"As you can see, we've already removed the crash fence," said media director John Brokopp. "Before live racing starts, we will have access directly to the track apron (through the concrete retaining wall)."Hart said the brunch was so successful that he'd like to schedule another one within a month.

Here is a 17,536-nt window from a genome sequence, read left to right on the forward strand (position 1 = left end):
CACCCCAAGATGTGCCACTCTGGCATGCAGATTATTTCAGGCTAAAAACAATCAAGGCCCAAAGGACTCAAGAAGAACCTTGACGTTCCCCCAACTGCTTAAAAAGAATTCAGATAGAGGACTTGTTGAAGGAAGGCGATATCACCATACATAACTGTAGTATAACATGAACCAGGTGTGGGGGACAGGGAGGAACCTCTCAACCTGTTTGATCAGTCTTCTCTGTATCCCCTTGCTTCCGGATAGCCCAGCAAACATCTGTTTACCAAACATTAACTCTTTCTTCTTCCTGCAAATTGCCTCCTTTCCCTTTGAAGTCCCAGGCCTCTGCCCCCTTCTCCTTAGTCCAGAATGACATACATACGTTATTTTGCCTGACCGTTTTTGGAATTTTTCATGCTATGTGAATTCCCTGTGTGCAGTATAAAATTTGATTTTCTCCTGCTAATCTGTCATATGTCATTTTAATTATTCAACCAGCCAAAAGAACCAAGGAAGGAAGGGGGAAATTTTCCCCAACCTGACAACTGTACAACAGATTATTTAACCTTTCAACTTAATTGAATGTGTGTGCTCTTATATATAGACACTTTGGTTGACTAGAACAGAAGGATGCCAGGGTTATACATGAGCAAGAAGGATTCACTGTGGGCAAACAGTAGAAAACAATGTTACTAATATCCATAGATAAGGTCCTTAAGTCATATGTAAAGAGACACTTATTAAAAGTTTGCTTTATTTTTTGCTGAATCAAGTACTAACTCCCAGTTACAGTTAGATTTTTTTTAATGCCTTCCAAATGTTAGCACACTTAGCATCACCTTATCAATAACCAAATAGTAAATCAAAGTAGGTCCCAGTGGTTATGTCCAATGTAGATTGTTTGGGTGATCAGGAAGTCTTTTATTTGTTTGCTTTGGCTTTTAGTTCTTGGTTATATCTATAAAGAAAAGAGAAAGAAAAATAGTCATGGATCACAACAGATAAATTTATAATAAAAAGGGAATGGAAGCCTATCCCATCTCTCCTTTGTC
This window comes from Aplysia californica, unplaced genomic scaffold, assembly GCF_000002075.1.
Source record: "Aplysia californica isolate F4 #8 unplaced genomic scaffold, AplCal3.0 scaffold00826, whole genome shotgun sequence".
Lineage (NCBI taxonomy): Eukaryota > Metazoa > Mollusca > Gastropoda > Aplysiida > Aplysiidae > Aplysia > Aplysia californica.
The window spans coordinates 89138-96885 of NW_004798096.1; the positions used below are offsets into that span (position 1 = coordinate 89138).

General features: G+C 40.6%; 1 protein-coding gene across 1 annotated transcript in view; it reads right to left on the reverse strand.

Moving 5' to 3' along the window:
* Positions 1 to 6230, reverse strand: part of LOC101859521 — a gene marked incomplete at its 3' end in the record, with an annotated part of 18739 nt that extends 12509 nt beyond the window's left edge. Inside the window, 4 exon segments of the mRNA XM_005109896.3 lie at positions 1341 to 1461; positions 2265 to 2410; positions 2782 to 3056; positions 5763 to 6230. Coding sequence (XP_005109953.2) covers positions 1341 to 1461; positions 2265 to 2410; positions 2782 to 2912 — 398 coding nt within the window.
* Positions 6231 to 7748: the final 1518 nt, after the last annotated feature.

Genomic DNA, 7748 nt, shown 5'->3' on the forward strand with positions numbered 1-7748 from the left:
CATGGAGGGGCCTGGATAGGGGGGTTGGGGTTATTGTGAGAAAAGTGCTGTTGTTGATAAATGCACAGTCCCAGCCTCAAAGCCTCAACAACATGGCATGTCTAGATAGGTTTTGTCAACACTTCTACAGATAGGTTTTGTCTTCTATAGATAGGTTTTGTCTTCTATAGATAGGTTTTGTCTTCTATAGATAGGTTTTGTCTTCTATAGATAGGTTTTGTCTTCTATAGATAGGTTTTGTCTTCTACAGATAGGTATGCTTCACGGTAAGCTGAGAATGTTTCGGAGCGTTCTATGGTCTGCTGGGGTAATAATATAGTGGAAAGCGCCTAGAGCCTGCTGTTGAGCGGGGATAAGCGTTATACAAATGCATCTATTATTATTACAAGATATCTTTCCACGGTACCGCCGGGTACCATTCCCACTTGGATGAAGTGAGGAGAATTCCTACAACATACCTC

It might have been the free brunch. It might have been the beautiful weather after a string of dreadful winter weekends. But whatever the reason, Sportsman's Park officials were ecstatic about the turnout for a "welcome back" event Saturday that drew a surprisingly large crowd for all-simulcast racing."As of Friday at 6 p.m., we had more than 1,500 confirmed reservations," said racing director Terry Hart. "We also sent people out to the nearby OTBs to sign people up to attend." The well- populated parking lot testified that most of those who said they would come, did so.The outreach effort, which featured scrambled eggs, bacon, ham, turkey, salads and drinks -- as well as coast-to-coast simulcasting -- was the first shot in an effort to get people back on track. The 2000 racing season at Sportsman's suffered from the conversion of the track for motor sports. Many of the sightlines were ruined and fan amenities took a back seat to improvements in the track surface.